A number of SPS projects are underway and one of them is near and dear to my heart. I went to Williams Elementary for my kindergarten, 1st and 2nd grade years. The picture to the left is a very young Travis Miller on the playground at Williams Elementary. I am not sure what grade I was in but this picture brings back a bunch of construction memories; maybe some of our CSI members can fill in the blanks where I cannot remember.
To understand this photo, you need to understand the perspective it was taken from. The playground for the young students was on the south side of the building nested between the school and Kearney Street. Elizabeth Avenue T’ed into Kearney at this location and I lived one block south of Kearney at the intersection of Elizabeth Avenue and High Street.
The neighborhood was full of kids. When we would walk to school, we would arrive at Kearney Street which was two lanes with no sidewalks. There was a crosswalk lady with a big mole on her chin that would boldly walk out into fast-moving traffic with a hand-held stop sign and stop the traffic for me and others to cross safely. I have no idea what she looked like because I could not look past her mole but she was quite brave – I remember a lot of close calls where she was nearly run over. One time a driver was not paying attention and swerved around her and actually hit her arm with their mirror. I was not in school, but I learned a few new words that morning. Too bad it didn’t knock that mole off…
In the background of the photo you can see where a new glulam pedestrian bridge is being constructed. What is amazing is that this construction job site was not fenced off or blocked from the playground. During recess we would play in the sand pile that you can see on the left side of the picture – this was the sand that the masons would use for their mortar on the CMU bridge abutments. Occasionally the hod carrier would run us off but it was all in good fun. That bridge was replaced a few years back. It is a weird feeling to see something like this being constructed and to also see it reach the end of its useful life. Surely I am not that old! What is funny is that before the bridge work started, the only thing separating us kids from Kearney Street was an old, rusty 4 strand barb-wire fence. If those conditions were present today, it would be on the Today’s show with Al Roker telling how many MILLIONS of people were at risk. Somehow it was good enough for us…
If you could take this exact photo today, you would see Race Brothers Farm Supply filling the sky behind me. That project was under construction during this time frame and furthermore I can tell you that construction was underway during the winter months. One day, on the way to school, the concrete slab for Race Brothers was in place and it was a perfect ice rink. Me and half a dozen others started having fun over there playing on the ice and we lost track of time. We all heard the bell ring which meant that school was starting and the crosswalk lady had already left so we just had to make a mad dash to class and play Frogger with the cars.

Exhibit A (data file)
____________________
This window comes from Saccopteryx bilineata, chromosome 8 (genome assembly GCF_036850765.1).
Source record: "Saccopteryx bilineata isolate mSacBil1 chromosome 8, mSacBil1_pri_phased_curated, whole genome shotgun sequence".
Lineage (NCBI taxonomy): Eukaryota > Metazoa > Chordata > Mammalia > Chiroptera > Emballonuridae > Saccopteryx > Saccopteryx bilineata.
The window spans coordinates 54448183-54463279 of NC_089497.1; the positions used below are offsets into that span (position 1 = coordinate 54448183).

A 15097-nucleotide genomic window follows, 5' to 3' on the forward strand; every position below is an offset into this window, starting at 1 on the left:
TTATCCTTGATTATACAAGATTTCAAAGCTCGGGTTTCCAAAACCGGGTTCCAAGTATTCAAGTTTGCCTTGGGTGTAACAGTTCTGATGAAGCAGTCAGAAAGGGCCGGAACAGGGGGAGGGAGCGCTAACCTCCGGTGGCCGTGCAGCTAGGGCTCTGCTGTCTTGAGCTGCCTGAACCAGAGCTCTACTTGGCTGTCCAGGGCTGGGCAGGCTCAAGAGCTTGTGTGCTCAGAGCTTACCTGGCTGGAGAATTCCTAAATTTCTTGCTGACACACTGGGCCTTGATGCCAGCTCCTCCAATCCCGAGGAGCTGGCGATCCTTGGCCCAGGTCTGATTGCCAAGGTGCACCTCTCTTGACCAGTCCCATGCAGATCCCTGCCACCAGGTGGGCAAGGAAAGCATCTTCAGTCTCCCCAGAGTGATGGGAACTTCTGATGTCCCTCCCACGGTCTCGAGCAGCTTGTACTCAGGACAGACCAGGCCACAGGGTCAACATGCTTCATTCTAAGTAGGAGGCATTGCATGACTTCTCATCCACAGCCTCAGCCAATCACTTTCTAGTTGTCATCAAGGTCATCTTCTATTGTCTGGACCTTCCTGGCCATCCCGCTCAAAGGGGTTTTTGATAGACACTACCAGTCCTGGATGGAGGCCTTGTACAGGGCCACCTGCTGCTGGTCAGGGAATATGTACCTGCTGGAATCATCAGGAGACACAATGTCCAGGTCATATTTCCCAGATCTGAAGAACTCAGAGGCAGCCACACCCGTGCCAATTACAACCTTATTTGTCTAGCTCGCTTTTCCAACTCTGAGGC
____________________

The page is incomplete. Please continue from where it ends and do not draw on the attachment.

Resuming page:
I can tell you that the roof of that school was a ballasted built-up roof system. I know this because I brought a real boomerang to school to play with at recess and, as you would expect, it went onto the roof the very first throw. After whining to the Principle, Mr. Haynes, for a month, he actually went with me onto the roof so I could retrieve it before the end of the school year. (I saw the gravel and was dumbfounded.) So how do I know it was a built-up roof? I remember one time when the 1000 degree asphalt kettle was literally 3’ from our classroom window. We had no air conditioning and all the windows were open. I remember getting very dizzy in class with a bad headache and sick to my stomach. I looked around and more than half the class was asleep with their heads on their desks. Maybe some were dead? Fortunately, this only went on for an entire week. My dad would make me take a bath when I got home because I reeked of asphalt. My teacher Mrs. Brandenburg was a hippy so I don’t think she minded the contact high. SPS may owe me a couple years of life for that one…which number should I call…417-333-3333 or 417-777-7777? (This is a local joke for those outside of the southwest Missouri who might be reading this.)
Lastly, if this article should happen to make its way to my elementary school friend Kirby Harris, I am sorry for laughing when you broke your arm jumping out of that swing set on the right side of the photo. I thought you were just being a wuss. If Mrs. Freeman and Mrs. Brandenburg read this message – you guys did great. All the years I was there, we had more than 30 students in a class – these ladies were miracle workers! If the crosswalk lady reads this, sorry about the mole comments. Let’s just call it a beauty mark. If the size of a beauty mark indicates that amount of beauty that one has, then you are a super model in my book.
By Travis Miller